So is this Vandergelder too tough to be redeemed? Here’s where Sheldon and Goldstein offer their masterstroke. Watch Sheldon during “It Only Takes a Moment,” when he sees the love between Irene and Cornelius. His face expresses that he’s now finally discovered what’s been missing from his life. Oh, he’ll try to revert to his old self the next morning when he makes one last-ditch attempt to avoid the woman he knows he really wants. Finally, he admits his true feelings, and we start to believe that Dolly may have been wrong when she confided in Ephraim that she and Vandergelder “won’t have a marriage in the sense that we had one.” The love that seems to flow from both Blackhurst and Sheldon at the show’s final moment suggests that love is lovelier the second time around.
Lord knows how many angels in heaven jealously gnash their teeth every night when they hear Ashley Brown sing. Anyone who plays Irene has a tough task, for “Ribbons Down My Back,” after all, is the first soft and contemplative song in a show that’s been steadily accelerating. Brown makes us stop and hear the poignant lyrics while she caresses the melody as if she’s enjoying a gourmet-level chocolate. As Herman wrote in one of his other superb scores, “So who needs chocolates” when we have Ashley Brown?
She also acts the part to perfection. When she says one of script’s simplest but most potent lines – “The world is full of wonderful things!” she says it in a case-closed manner, that she won’t seriously entertain any dissenting opinion. Brown is also fetching in the way that she look embarrassed and yet pleased when Cornelius praises her in the courtroom.
Spencer Moses does well in the role, looking at first as if he could have posed for Grant Wood’s “American Gothic.” His “It Only Takes a Moment” offers many moments of bliss. Even the uproarious way that Frankie Paparone’s court clerk interrupts him can’t stop Moses and that aforementioned extraordinary ensemble from making the ballad a highlight.
Kelli Barclay’s choreography does borrow liberally from Gower Champion’s original, but her corps is precision-perfect. There’s that famous story about the original production of Lady in the Dark – that after Danny Kaye did “Tschaikowsky” the staff worried that Gertrude Lawrence wouldn’t be able to top him with “The Saga of Jenny.” But she did. Here, the same danger lurks after Barclay has her magnificent waiters do their gallop. (The words I think I’d use is all-star athletic.) Now – can Blackhurst and the waiters top it with that title song?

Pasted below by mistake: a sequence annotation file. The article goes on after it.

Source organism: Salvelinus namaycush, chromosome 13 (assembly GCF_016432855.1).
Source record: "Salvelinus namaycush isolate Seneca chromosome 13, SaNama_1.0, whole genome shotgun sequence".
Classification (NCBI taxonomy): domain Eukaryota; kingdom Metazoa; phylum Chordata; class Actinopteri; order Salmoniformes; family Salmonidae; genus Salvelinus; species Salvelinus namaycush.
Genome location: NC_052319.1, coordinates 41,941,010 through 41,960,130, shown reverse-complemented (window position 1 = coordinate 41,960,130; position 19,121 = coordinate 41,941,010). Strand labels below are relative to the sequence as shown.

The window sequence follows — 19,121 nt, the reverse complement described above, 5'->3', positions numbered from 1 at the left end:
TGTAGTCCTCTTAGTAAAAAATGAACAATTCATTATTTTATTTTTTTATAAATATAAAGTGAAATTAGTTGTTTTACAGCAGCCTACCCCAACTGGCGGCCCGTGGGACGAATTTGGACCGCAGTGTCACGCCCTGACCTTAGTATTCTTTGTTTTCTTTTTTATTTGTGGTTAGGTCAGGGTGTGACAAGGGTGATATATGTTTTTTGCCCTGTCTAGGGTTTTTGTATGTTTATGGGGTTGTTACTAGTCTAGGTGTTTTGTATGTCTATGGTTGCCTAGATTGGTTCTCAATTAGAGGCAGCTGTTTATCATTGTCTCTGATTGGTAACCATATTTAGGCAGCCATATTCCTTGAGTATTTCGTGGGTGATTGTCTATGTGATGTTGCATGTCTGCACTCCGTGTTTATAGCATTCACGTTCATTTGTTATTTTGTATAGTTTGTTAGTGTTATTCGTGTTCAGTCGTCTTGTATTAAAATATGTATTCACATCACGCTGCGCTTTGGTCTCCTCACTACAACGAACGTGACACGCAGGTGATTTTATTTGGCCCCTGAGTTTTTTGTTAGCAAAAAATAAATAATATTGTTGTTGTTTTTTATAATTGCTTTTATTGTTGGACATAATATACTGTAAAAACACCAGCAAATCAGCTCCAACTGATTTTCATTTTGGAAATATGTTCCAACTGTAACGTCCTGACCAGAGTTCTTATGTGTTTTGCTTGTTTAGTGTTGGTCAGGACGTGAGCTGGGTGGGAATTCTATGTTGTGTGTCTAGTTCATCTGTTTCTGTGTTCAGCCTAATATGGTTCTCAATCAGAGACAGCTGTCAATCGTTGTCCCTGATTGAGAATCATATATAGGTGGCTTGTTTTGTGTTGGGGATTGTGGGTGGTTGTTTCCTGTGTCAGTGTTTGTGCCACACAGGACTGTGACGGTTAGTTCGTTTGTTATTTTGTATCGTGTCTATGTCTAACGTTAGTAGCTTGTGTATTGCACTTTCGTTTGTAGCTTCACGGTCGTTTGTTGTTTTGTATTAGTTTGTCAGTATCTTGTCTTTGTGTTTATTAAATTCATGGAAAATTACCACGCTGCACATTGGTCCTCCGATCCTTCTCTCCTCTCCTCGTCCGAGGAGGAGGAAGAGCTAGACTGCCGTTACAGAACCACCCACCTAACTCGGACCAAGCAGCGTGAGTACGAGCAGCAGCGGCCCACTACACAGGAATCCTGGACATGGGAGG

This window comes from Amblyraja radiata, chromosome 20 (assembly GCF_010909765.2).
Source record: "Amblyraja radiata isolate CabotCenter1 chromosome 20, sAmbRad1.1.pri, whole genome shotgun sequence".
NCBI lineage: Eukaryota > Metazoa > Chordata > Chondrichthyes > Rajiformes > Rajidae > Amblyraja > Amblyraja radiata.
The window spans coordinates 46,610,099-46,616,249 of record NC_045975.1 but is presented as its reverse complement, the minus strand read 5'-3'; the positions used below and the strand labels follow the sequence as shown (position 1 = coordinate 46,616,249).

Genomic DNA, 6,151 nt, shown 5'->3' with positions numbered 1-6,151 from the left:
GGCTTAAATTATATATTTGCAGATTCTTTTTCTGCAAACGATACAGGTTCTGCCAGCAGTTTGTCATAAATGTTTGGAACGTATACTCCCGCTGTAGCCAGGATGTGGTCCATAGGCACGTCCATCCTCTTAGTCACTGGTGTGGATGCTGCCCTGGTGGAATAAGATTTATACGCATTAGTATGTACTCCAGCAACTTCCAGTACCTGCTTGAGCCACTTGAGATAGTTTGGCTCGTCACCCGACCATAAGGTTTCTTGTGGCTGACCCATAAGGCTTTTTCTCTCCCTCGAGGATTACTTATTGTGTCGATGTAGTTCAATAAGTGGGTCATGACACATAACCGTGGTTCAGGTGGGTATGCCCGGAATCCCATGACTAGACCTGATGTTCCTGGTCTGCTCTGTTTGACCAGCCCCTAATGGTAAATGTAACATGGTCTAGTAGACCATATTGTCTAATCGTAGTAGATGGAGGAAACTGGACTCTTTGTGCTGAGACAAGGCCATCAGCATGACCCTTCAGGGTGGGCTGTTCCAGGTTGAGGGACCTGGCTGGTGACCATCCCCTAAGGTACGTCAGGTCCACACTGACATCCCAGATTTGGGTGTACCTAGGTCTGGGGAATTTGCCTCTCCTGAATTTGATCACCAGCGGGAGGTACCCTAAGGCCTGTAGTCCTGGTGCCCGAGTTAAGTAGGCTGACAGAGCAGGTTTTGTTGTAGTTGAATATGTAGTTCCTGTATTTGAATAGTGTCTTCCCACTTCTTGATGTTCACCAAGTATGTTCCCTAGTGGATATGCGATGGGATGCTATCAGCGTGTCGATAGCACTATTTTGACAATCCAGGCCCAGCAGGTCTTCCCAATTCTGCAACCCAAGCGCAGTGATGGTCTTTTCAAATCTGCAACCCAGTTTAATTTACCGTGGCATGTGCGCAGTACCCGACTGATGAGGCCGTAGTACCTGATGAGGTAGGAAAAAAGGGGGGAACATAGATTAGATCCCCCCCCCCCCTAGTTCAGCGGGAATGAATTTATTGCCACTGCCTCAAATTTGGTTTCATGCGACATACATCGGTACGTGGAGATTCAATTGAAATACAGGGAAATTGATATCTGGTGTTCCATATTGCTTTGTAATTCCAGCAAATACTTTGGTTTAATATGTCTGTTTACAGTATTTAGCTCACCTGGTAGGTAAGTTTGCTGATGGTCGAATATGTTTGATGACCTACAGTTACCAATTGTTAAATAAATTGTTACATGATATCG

Yes. Part of the success was the genuine way that Blackhurst handles it. She proudly wants Manny to know that she remembers his name because she feels that he’s a person worth remembering. Special commendation, too, to another waiter, for when Dolly asks, “Lose some weight, Stanley?” his assertive nod makes clear that he’s been working on it and that he’s very glad that someone has finally noticed.
Dolly would seem to be a show that wouldn’t reduce well on the modest Goodspeed stage, but set designer Adrian W. Jones solves that potential problem with ease. Enhancing his wondrous two-level unit set are a few long rectangular boxes. They serve at one moment as display cases at Vandergelder’s shop and the next as benches on which everyone sits en route to New York – before enjoying plenty of other transmogrifications. Best of all, Jones hangs a drop behind Irene’s hat shop that shows so many ribbons in a rainbow of colors that you’d swear it’s the last Sunday in June on Fifth Avenue. This is an especially nice detail, because Michael Stewart’s dialogue establishes that Irene and her assistant Minnie know that this summer ribbons are in. Hmmm, given Irene’s good business sense, perhaps she would be right for Vandergelder after all.
No. Everyone winds up with the right person down to Jeremy Morse’s Barnaby and Catherine Blades’ Minnie – each of whom is wonderfully grounded and not there just to be silly.
In the end, Cornelius is right: there’s a world outside of Yonkers – and it’s not simply New York City. There’s East Haddam, Connecticut, especially now through September 8. Jerry Herman has been talking recently about who should play Dolly on Broadway. May I knock on his head and say “Hello, Jerry: let’s see Blackhurst and everyone else at the Broadhurst -- and send that musical that’s currently booked in there to be banished far away from us.”
— Peter Filichia